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Tips for Kid’s Immune Health

Jennifer Brix, ND

Little girl washing her hands

While our children’s immunity is always on our mind, fall is often the time of year we start to see those respiratory symptoms making their way into the home, making it the perfect time to support your child’s immune system.*

With the importance of seasonal respiratory support from November to March, getting a head start on supporting healthy immunity for the whole family is super important!* To face the cold weather with more robust internal defenses (and fewer school absences!), here are five ways to support your child’s immune system.*

1. Soap Up Often!

Kids are more susceptible to winter respiratory symptoms  because they attend schools and other group settings and are not always the most mindful about hygiene. The #1 way to stay healthy and well is to practice frequent handwashing, so encourage your child to lather up regularly.

Have your child lather for 20 seconds or say the ABCs twice. Make sure kids avoid the habit of touching or rubbing their face, especially the nose, eyes, and mouth, and have them wash up before and after they eat, and when they come inside.

2. Take a Multivitamin

Another lifestyle factor that can help keep your kids well is ensuring they are eating unprocessed, fresh, and whole foods low in sugar.* Because it’s not always easy to ensure your kids are eating well-balanced meals 100% of the time, especially for time-crunched families and picky eaters, one of the best ways to close nutritional gaps is with supplemental support.*

A good multivitamin will contain a wide array of vitamins and minerals to support healthy teeth, bones, skin, nerves, brain, metabolism, and immunity.* Look for the multivitamins containing zinc, magnesium, vitamin C, and vitamin K2, especially those that are sugar-free and naturally sweetened with stevia and xylitol.*

3. Serve More Probiotic-Rich Foods

A healthy immune system is a crucial factor in winter wellness.*[1] With roughly 70% of our immune system being located in our digestive tract, probiotics are another way to support healthy immunity.These good, healthy bacteria may help support immunity, maintain wellness, and improve digestion and nutrient absorption.*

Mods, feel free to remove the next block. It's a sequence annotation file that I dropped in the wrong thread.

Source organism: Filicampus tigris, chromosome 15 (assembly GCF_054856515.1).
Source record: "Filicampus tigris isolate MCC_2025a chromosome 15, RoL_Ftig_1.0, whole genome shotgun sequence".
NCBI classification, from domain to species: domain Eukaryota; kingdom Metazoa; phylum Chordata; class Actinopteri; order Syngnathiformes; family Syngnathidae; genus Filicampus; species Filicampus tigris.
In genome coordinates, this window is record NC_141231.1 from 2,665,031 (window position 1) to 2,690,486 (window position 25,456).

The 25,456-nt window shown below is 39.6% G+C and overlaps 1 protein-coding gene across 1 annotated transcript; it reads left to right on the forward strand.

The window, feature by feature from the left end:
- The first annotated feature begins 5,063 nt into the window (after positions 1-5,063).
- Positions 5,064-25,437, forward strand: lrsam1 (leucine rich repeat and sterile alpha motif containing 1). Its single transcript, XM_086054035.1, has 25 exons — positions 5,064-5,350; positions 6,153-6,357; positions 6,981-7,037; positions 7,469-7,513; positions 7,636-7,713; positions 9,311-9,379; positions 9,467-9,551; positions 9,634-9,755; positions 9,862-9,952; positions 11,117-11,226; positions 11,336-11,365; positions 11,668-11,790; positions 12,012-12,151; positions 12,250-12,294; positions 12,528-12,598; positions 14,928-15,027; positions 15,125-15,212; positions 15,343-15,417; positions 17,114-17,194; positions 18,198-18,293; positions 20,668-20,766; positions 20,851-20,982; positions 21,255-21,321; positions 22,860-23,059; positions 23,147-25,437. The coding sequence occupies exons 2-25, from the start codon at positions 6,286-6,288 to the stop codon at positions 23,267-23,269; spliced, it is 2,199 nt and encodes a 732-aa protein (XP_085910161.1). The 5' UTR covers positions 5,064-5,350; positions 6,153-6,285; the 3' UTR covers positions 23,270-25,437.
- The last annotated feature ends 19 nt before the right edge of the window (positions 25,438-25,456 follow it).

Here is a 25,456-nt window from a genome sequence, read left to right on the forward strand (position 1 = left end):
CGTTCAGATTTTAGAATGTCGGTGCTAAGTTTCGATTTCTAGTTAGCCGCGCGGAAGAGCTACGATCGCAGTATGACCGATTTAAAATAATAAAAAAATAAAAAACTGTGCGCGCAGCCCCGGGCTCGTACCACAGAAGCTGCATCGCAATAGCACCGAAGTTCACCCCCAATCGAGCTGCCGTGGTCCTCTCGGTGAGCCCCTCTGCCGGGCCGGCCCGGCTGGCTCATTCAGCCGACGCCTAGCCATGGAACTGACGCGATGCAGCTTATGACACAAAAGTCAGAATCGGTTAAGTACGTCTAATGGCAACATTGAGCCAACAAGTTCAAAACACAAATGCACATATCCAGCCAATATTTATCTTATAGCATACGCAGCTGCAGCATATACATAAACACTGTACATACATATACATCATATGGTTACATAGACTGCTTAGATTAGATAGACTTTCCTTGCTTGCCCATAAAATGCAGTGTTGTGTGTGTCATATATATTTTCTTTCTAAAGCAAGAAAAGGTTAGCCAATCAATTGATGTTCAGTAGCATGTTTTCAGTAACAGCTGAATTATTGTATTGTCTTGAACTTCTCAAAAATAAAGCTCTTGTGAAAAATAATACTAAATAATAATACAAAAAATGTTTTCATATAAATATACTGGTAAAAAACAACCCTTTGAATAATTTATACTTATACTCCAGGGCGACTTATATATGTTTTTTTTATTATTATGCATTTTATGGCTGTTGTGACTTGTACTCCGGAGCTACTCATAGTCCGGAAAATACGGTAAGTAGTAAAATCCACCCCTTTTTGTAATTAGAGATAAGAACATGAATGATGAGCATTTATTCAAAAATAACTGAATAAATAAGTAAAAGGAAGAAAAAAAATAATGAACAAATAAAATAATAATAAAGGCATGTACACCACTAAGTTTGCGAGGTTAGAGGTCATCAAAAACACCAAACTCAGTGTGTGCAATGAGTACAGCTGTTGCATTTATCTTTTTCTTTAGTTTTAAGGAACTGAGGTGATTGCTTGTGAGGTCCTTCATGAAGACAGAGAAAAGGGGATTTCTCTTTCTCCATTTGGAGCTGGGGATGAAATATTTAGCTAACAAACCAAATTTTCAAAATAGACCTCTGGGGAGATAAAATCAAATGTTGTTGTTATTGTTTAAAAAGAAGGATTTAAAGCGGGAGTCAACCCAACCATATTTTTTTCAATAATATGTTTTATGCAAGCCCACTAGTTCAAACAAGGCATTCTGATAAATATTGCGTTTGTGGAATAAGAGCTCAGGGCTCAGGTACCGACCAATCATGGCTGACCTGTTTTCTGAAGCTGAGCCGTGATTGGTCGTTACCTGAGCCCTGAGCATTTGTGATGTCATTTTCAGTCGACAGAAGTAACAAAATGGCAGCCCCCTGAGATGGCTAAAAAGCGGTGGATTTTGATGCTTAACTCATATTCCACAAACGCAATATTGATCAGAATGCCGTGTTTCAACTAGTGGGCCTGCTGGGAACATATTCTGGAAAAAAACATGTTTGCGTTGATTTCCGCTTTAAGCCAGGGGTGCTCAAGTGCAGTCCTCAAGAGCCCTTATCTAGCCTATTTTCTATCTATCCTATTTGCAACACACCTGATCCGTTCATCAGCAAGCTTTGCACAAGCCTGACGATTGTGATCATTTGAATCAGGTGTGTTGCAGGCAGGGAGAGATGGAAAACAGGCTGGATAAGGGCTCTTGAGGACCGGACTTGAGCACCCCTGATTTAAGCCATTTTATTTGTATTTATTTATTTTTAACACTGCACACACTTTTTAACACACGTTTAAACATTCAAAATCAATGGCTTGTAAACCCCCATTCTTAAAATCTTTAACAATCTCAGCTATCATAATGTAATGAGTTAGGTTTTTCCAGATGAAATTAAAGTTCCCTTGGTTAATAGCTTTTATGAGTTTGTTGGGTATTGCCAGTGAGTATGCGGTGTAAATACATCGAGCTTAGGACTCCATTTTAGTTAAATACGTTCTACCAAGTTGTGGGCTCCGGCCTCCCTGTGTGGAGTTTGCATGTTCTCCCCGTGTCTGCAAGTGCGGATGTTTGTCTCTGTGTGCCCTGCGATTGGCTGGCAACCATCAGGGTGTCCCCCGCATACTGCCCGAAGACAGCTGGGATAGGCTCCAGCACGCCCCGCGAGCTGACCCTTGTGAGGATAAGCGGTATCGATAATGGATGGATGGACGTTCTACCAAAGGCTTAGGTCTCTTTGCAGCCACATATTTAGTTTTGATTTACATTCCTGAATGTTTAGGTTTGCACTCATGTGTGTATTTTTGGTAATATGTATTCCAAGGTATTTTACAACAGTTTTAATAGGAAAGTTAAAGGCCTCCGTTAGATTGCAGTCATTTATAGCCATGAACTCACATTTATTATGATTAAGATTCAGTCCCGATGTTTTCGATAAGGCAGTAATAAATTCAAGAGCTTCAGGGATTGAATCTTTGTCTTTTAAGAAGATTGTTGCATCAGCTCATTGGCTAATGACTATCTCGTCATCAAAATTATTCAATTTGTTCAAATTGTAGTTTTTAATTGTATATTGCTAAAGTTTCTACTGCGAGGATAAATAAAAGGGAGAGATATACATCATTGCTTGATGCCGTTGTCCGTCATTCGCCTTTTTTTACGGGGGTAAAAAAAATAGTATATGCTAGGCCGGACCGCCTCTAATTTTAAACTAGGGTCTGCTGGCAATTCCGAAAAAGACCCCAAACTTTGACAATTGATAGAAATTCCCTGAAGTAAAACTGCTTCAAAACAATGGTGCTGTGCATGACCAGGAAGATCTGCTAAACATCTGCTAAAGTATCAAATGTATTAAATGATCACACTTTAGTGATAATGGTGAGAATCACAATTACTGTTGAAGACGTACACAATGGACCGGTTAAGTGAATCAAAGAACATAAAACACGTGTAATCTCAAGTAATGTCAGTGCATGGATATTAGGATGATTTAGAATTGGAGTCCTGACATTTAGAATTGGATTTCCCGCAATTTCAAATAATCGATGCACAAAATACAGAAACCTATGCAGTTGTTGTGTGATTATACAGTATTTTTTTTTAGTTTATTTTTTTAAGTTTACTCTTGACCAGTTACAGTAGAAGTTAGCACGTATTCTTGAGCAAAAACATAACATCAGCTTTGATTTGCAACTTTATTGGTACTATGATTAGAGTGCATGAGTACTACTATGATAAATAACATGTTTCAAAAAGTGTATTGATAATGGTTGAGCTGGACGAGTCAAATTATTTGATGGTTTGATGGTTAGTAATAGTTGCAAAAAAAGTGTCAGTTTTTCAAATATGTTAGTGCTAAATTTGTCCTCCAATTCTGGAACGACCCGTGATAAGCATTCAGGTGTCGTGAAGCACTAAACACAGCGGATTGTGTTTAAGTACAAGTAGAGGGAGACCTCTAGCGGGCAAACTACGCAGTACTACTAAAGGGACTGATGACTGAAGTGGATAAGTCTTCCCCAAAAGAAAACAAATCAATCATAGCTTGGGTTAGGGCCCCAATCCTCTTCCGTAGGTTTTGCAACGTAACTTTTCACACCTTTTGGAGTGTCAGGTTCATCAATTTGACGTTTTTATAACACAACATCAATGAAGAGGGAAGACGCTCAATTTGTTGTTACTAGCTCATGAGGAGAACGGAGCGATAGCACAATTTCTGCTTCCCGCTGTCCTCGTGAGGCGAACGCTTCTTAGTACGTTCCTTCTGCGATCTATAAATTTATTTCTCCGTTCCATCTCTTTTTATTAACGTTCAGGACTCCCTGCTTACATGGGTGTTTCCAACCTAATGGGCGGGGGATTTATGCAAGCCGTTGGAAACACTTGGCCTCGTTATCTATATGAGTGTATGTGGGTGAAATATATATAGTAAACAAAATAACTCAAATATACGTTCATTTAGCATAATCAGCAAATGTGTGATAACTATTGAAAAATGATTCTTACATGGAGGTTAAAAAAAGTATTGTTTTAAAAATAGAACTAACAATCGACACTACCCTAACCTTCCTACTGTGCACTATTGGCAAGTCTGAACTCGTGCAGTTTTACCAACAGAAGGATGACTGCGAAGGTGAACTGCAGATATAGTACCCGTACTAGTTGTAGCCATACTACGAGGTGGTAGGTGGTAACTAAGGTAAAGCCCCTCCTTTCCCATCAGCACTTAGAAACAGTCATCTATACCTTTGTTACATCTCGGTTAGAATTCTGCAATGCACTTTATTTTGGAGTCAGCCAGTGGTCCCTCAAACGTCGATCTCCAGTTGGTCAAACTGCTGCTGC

Building up good gut bacteria can be achieved by serving up more probiotic-rich food, and probiotic supplements may offer additional support.* Fermented foods such as pickles, kombucha (they have many flavored kinds that kids would like), or unsweetened yogurts mixed with fresh chopped or pureed fruit. If you have an extra picky eater, try a kid-friendly probiotic powder that you can mix into their favorite drink, or sprinkle onto their cereal for a painless dose of immune-supporting good bacteria.*

4. Out with the Sugar and in with Vitamin C-Rich Fruits and Veggies

Six-year-old girl eating an orange at the kitchen table

Sugar has been shown to alter our microbiome in some pretty extreme ways, like feeding the less healthy sugar-loving bacteria, which can then crowd out beneficial, immune-supporting bacteria.* Sugar has also been shown to decrease the effectiveness of our white blood cells. Instead of sugary snacks, have fruits rich in vitamin C and antioxidants like oranges and blueberries. Load up on fiber-rich veggies (also good for the gut) such as carrots with protein-rich hummus and nut butter on celery. 

5. Get Some Sunshine in a Bottle

Outside time is so important not only for the exercise and fresh air, but for the vitamin D also known as the “sunshine vitamin.”

Even though we need to encourage our kids to be outside as much as possible all year round, come fall, the amount of time they can really enjoy the sunshine is limited. The body absorbs sunlight using cholesterol to convert it to a usable form of vitamin D, which is necessary for optimal immune function.*

Vitamin D can support both the innate and adaptive immune responses and a deficiency in vitamin D may have immune repercussions.*[2] Kids can stock up now by taking 1000 IU of vitamin D daily to help compensate for what we aren’t getting during our long, dark, northern winters.*

With appropriate vitamin and mineral support, a healthy lifestyle, and good hygiene we can get our kids back on their feet again, and maintain winter wellness.*

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  1. Group WH. Nonpharmaceutical interventions for pandemic influenza, international measures. Emerging Infectious Diseases. 2006; 12(1):81-87.
  2. Maguire JL, et al. Prevalence and predictors of low vitamin D concentrations in urban Canadian toddlers. Paediatrics & Child Health. 2011; 16(2):e11–e15.
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Dr. Brix completed her professional training at the Boucher Institute of Naturopathic Medicine.

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